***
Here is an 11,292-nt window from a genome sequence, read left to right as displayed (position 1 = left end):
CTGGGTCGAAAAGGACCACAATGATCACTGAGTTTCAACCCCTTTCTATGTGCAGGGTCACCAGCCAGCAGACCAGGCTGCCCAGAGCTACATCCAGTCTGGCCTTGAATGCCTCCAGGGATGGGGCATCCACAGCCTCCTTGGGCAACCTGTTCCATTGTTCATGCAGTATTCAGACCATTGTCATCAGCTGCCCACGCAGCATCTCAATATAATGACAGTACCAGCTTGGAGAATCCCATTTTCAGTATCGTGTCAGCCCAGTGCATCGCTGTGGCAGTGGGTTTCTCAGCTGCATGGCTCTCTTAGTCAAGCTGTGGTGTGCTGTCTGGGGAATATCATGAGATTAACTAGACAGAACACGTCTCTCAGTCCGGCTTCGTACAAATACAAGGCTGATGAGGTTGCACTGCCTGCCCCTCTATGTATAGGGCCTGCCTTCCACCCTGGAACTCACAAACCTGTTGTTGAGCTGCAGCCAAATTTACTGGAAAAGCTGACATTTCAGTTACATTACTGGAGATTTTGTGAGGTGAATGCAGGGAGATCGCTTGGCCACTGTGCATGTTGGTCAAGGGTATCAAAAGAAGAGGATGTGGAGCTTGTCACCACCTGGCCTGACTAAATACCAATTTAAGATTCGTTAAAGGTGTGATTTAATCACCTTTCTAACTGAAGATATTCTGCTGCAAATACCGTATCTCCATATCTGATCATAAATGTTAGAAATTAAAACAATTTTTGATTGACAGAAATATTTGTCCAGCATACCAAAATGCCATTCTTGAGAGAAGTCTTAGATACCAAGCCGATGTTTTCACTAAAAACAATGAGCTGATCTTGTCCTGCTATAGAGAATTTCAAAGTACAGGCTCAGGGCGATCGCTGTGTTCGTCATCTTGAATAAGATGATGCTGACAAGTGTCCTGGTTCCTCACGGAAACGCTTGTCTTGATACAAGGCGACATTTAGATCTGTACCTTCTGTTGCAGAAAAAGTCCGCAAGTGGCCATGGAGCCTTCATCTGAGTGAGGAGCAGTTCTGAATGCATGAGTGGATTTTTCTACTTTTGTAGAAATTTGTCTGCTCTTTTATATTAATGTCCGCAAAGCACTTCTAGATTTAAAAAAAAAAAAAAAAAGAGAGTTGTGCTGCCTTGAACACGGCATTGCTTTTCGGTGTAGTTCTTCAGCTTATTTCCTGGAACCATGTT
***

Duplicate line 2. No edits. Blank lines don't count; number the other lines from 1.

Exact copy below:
CTGGGTCGAAAAGGACCACAATGATCACTGAGTTTCAACCCCTTTCTATGTGCAGGGTCACCAGCCAGCAGACCAGGCTGCCCAGAGCTACATCCAGTCTGGCCTTGAATGCCTCCAGGGATGGGGCATCCACAGCCTCCTTGGGCAACCTGTTCCATTGTTCATGCAGTATTCAGACCATTGTCATCAGCTGCCCACGCAGCATCTCAATATAATGACAGTACCAGCTTGGAGAATCCCATTTTCAGTATCGTGTCAGCCCAGTGCATCGCTGTGGCAGTGGGTTTCTCAGCTGCATGGCTCTCTTAGTCAAGCTGTGGTGTGCTGTCTGGGGAATATCATGAGATTAACTAGACAGAACACGTCTCTCAGTCCGGCTTCGTACAAATACAAGGCTGATGAGGTTGCACTGCCTGCCCCTCTATGTATAGGGCCTGCCTTCCACCCTGGAACTCACAAACCTGTTGTTGAGCTGCAGCCAAATTTACTGGAAAAGCTGACATTTCAGTTACATTACTGGAGATTTTGTGAGGTGAATGCAGGGAGATCGCTTGGCCACTGTGCATGTTGGTCAAGGGTATCAAAAGAAGAGGATGTGGAGCTTGTCACCACCTGGCCTGACTAAATACCAATTTAAGATTCGTTAAAGGTGTGATTTAATCACCTTTCTAACTGAAGATATTCTGCTGCAAATACCGTATCTCCATATCTGATCATAAATGTTAGAAATTAAAACAATTTTTGATTGACAGAAATATTTGTCCAGCATACCAAAATGCCATTCTTGAGAGAAGTCTTAGATACCAAGCCGATGTTTTCACTAAAAACAATGAGCTGATCTTGTCCTGCTATAGAGAATTTCAAAGTACAGGCTCAGGGCGATCGCTGTGTTCGTCATCTTGAATAAGATGATGCTGACAAGTGTCCTGGTTCCTCACGGAAACGCTTGTCTTGATACAAGGCGACATTTAGATCTGTACCTTCTGTTGCAGAAAAAGTCCGCAAGTGGCCATGGAGCCTTCATCTGAGTGAGGAGCAGTTCTGAATGCATGAGTGGATTTTTCTACTTTTGTAGAAATTTGTCTGCTCTTTTATATTAATGTCCGCAAAGCACTTCTAGATTTAAAAAAAAAAAAAAAAAGAGAGTTGTGCTGCCTTGAACACGGCATTGCTTTTCGGTGTAGTTCTTCAGCTTATTTCCTGGAACCATGTT